Made right here in the USA! Has a nice ring to it doesn't it? Our bath bombs are 100% handmade right here in the United States. No giant processing machines, no huge lifeless assembly line, just good old fashion elbow grease and a little artisan skill. So why does this matter?
We pride ourselves on our old school approach. Companies that manufacture in the US are fantastic for the economy. The more jobs created here, the less we have to send overseas. Could you just import your bath bombs from China? Sure, but there's a few downsides to that. The lead time is generally 2+ weeks. If you are flexible enough to keep a 2+ week inventory you should be fine on that account. Most of the people we talk do simply don't have the luxury. In order to keep shipping costs down from half way around the world, ordering in bulk is almost a necessity.
Another downside of ordering from China is the quality of ingredients. We've heard stories from customers that order from the same overseas vendor, but received very different bath bombs with each shipment. Sounds like they are using multiple manufacturers to fill orders. Which is fine, but if you're trying to keep a certain standard with your products this might not be the best option.
When you factor lead time, shipping cost, quality control, and questionable ingredients is it worth the few pennies per bath bomb you might save? In most cases it's just not worth the hassle. Support local business, not because you'll help your neighbor out (which is fantastic!) but because it will help YOU out as well. Comments, questions, advise? Let us know in the comments!
The truth is, there is no perfect formula or ratio for what will sell in your area. Yes there are general guide lines which well talk about shortly, but the only real way to find out is to just get out there and start pushing your product. Talk with your customers, gauge their interests. See what they are looking for or expect from you as their supplier.
We've spoken with customers in Florida who sell bath bombs in tourist areas. They tend to have higher sales of tropical fragrances. Which makes sense right? You'd expect a tourist shop on a beach to do well selling coconut scented items. In contrast, they sell way less patchouli scented items compared to a store in Michigan. Citrus, sweet, floral, and coconut are great for certain markets, while a ranch in Montana might do better selling earthy, green, natural scented products.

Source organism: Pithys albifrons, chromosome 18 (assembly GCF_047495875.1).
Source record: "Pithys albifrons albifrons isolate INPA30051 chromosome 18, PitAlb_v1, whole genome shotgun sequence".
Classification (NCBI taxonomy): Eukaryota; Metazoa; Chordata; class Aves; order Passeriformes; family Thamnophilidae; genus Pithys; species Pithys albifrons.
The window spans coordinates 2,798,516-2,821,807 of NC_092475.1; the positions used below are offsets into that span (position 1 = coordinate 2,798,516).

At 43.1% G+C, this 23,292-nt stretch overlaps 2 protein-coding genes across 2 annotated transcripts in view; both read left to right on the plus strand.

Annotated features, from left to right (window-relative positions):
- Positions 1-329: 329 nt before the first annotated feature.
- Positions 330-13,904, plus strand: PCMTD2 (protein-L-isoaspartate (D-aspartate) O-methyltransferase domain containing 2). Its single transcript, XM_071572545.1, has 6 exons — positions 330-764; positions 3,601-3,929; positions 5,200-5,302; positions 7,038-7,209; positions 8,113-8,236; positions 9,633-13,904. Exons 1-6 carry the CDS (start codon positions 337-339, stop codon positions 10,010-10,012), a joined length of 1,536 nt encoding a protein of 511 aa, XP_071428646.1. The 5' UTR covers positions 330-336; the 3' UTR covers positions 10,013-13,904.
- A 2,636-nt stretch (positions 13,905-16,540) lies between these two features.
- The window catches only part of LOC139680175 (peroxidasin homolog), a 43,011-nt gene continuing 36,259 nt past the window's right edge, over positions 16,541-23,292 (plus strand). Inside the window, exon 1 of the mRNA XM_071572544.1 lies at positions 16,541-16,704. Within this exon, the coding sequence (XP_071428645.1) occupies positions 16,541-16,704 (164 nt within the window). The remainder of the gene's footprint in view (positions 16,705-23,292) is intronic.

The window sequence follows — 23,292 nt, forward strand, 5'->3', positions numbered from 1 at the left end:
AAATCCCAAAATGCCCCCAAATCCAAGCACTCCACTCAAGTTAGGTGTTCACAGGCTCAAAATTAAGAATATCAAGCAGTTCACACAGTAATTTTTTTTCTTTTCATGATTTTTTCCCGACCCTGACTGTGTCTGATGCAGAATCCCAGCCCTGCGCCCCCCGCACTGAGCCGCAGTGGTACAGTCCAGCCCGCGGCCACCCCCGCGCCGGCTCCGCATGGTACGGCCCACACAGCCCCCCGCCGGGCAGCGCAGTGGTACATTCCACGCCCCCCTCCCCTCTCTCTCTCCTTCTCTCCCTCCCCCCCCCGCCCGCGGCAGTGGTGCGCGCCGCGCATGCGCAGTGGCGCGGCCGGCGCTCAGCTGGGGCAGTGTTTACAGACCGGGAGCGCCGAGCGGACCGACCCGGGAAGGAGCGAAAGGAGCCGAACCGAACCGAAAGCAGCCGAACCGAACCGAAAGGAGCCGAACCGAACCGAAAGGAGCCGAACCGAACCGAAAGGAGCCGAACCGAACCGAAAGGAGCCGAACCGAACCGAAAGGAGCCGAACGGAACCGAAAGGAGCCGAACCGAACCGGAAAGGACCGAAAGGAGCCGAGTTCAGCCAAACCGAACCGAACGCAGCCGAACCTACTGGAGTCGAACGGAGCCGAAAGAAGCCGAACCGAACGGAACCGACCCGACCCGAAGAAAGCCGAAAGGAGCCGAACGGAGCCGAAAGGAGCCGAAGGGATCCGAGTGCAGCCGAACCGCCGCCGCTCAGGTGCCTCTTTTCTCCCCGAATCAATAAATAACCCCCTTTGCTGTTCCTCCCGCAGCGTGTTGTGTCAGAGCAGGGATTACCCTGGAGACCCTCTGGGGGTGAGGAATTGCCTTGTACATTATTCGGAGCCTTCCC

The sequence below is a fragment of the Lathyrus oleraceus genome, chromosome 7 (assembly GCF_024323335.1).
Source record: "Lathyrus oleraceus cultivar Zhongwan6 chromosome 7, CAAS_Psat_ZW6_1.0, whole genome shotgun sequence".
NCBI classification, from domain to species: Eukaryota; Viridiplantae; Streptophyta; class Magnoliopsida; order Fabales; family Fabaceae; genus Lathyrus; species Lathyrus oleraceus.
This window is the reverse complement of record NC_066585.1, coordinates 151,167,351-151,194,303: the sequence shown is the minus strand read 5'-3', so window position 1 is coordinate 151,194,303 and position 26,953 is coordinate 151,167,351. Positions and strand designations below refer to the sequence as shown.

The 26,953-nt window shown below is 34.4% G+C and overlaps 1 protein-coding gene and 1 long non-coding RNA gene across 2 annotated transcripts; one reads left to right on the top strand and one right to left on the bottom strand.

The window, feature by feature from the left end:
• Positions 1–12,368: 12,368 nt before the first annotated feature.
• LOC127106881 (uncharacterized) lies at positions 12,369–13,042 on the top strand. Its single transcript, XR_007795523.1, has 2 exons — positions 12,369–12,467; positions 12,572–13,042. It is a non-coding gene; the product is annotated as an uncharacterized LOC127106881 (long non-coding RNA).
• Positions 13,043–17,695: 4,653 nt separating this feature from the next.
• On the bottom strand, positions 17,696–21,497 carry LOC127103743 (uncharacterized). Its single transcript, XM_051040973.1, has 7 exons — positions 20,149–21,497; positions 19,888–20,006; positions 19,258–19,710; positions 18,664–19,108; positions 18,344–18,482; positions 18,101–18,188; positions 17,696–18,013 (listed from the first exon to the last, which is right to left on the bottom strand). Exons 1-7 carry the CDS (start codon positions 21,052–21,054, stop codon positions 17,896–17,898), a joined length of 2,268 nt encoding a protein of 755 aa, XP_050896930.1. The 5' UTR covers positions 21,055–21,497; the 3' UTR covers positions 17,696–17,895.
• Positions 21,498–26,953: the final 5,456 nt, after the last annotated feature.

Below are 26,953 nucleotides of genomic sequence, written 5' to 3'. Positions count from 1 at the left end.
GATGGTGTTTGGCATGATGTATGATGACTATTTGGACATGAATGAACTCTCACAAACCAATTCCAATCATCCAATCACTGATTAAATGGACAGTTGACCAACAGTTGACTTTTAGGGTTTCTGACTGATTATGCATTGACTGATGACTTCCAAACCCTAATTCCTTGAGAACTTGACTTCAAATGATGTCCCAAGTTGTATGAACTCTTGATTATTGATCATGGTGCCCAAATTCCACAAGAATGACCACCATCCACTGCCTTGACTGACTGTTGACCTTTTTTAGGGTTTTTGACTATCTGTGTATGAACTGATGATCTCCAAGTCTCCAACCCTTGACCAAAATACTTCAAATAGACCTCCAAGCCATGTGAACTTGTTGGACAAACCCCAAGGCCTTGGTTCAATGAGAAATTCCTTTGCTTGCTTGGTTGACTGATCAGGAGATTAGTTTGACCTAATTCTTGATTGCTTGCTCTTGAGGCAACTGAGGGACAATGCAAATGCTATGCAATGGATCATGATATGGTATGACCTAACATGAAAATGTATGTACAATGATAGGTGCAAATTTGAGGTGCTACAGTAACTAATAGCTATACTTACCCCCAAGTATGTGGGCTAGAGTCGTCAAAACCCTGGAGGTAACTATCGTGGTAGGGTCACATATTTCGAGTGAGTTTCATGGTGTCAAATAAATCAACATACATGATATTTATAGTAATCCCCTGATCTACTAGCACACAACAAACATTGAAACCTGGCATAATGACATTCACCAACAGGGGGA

So with your location in mind, the next thing to is make sure you're covering all of your major fragrance groups. At least initially until you have a better idea of what is selling in your area. A common question we get goes something like, "Hey, this is my first order what fragrances do you recommend?". We always advise on an assortment of the best selling fragrances. This way you are able to offer a wide variety of scents knowing these are the items moving for other business owners. You can always adjust the fragrances you offer later.
Let's say you have a pretty good idea of what will move for you. We still recommend covering the major scent categories. What you need is a solid green floral/herb (patchouli, sandalwood, rosemary etc.), sweet floral (hibiscus, plumeria, violets etc.), fruit, mint, and a unisex fragrance. Other fragrances that are extremely popular for us are Lavender, Vanilla, Orange, Almond, and Coconut. If you only had those 5 you'd still be in pretty good shape. Everyone knows what they smell like, they are universally popular, and they have been around for literally thousands of years!
Try not to over complicate it. Offer your customers a wide variety of popular, best selling fragrances and make adjustments as you go. Remember, just because YOU may like a certain bath bomb scent, doesn't mean it will sell well.
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